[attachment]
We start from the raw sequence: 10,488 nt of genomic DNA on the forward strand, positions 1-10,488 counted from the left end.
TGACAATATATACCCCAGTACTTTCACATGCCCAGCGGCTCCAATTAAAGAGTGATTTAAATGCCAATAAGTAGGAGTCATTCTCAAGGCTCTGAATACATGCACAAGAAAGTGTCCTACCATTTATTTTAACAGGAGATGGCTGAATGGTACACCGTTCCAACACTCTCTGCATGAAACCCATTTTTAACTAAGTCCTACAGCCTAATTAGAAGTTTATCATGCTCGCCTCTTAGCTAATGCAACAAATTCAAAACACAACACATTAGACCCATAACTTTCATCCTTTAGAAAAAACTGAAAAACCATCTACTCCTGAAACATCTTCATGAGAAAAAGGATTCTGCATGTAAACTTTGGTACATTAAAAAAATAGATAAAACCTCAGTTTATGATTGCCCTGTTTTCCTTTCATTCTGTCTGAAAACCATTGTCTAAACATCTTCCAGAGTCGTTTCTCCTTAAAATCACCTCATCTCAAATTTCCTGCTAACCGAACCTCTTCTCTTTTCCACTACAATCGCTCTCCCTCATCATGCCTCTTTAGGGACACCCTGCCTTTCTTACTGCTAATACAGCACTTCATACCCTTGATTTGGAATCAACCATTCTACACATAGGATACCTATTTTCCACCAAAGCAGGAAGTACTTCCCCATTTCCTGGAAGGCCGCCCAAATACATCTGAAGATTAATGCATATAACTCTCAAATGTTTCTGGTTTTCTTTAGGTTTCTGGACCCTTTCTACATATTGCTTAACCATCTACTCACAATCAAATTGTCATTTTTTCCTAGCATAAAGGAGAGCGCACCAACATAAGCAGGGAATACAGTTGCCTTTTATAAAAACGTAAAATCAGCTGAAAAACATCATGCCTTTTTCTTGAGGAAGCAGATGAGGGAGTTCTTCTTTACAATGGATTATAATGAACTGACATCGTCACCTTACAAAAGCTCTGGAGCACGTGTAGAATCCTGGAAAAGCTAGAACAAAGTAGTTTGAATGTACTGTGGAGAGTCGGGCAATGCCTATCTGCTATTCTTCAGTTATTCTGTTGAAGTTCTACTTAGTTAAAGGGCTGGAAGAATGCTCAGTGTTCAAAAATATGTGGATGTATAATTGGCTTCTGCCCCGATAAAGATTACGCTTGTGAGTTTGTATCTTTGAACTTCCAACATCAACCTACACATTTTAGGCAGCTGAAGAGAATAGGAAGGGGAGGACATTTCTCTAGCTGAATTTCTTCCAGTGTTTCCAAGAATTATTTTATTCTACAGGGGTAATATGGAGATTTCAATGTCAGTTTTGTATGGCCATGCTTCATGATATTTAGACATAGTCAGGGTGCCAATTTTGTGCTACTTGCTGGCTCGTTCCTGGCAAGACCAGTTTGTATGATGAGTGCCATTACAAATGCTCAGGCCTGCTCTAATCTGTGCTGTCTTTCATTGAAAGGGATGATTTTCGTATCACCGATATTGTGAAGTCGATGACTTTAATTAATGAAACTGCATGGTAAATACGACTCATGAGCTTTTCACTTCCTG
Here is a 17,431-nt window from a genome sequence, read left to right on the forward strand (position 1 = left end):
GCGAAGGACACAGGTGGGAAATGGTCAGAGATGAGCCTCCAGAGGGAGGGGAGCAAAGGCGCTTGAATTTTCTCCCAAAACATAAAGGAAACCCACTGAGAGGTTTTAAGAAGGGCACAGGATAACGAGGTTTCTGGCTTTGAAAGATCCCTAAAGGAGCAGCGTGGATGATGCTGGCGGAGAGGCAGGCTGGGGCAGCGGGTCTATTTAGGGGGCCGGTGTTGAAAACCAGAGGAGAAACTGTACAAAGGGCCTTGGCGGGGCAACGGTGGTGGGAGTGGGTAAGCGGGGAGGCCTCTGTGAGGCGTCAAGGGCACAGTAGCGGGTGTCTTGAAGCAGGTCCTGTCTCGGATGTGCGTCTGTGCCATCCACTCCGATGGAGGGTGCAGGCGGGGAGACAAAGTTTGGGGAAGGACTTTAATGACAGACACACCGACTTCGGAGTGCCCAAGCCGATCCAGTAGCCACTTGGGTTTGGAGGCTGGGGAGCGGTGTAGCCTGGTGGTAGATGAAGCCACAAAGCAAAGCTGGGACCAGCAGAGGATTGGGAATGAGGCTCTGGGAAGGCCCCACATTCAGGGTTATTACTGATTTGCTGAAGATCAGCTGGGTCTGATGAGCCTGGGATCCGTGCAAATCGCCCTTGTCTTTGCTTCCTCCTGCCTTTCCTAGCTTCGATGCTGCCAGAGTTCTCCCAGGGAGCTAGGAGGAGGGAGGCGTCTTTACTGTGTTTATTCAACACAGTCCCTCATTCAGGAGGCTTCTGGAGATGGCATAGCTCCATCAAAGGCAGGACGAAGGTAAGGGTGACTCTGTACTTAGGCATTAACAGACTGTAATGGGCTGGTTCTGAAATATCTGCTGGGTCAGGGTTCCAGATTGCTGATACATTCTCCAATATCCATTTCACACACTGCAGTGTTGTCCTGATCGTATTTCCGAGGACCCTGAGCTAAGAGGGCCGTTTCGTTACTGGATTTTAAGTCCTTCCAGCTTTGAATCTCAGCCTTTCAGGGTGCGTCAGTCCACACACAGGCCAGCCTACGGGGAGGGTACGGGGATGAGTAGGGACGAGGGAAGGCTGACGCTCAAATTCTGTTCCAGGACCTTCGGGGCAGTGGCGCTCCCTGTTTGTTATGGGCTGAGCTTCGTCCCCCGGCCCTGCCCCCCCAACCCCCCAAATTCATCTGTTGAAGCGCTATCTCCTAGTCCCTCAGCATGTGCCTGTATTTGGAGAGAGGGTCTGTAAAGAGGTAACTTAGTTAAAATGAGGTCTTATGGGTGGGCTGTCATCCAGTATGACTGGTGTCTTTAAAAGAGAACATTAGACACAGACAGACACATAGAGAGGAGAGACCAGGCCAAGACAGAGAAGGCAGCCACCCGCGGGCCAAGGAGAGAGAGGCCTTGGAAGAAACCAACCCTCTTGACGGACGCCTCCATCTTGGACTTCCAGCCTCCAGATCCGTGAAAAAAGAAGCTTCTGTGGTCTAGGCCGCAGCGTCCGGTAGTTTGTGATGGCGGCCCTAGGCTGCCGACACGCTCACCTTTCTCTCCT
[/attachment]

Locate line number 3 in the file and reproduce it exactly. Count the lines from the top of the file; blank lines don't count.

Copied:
Here is a 17,431-nt window from a genome sequence, read left to right on the forward strand (position 1 = left end):